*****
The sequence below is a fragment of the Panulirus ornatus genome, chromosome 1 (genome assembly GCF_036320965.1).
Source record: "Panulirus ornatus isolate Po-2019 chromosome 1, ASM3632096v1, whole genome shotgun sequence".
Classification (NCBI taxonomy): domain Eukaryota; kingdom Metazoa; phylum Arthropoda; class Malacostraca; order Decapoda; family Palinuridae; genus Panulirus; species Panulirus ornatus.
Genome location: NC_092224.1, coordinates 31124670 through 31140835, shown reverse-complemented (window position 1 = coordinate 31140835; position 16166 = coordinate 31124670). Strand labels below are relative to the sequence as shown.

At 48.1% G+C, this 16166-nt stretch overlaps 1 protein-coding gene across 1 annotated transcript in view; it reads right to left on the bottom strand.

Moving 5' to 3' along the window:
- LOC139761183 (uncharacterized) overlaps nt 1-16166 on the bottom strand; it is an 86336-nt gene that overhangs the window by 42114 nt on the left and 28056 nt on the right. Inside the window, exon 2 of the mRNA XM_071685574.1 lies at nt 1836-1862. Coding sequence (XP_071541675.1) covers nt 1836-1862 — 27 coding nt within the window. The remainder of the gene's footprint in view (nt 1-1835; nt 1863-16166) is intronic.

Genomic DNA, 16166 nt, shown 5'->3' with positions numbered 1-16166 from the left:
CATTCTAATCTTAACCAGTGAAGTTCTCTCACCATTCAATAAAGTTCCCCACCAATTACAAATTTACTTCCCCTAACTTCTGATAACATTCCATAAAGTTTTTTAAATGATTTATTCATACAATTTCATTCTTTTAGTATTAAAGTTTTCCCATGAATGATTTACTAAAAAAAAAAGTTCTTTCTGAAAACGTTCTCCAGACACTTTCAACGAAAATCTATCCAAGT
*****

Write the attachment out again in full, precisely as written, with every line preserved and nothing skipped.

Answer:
The sequence below is a fragment of the Panulirus ornatus genome, chromosome 1 (genome assembly GCF_036320965.1).
Source record: "Panulirus ornatus isolate Po-2019 chromosome 1, ASM3632096v1, whole genome shotgun sequence".
Classification (NCBI taxonomy): domain Eukaryota; kingdom Metazoa; phylum Arthropoda; class Malacostraca; order Decapoda; family Palinuridae; genus Panulirus; species Panulirus ornatus.
Genome location: NC_092224.1, coordinates 31124670 through 31140835, shown reverse-complemented (window position 1 = coordinate 31140835; position 16166 = coordinate 31124670). Strand labels below are relative to the sequence as shown.

At 48.1% G+C, this 16166-nt stretch overlaps 1 protein-coding gene across 1 annotated transcript in view; it reads right to left on the bottom strand.

Moving 5' to 3' along the window:
- LOC139761183 (uncharacterized) overlaps nt 1-16166 on the bottom strand; it is an 86336-nt gene that overhangs the window by 42114 nt on the left and 28056 nt on the right. Inside the window, exon 2 of the mRNA XM_071685574.1 lies at nt 1836-1862. Coding sequence (XP_071541675.1) covers nt 1836-1862 — 27 coding nt within the window. The remainder of the gene's footprint in view (nt 1-1835; nt 1863-16166) is intronic.

Genomic DNA, 16166 nt, shown 5'->3' with positions numbered 1-16166 from the left:
CATTCTAATCTTAACCAGTGAAGTTCTCTCACCATTCAATAAAGTTCCCCACCAATTACAAATTTACTTCCCCTAACTTCTGATAACATTCCATAAAGTTTTTTAAATGATTTATTCATACAATTTCATTCTTTTAGTATTAAAGTTTTCCCATGAATGATTTACTAAAAAAAAAAGTTCTTTCTGAAAACGTTCTCCAGACACTTTCAACGAAAATCTATCCAAGT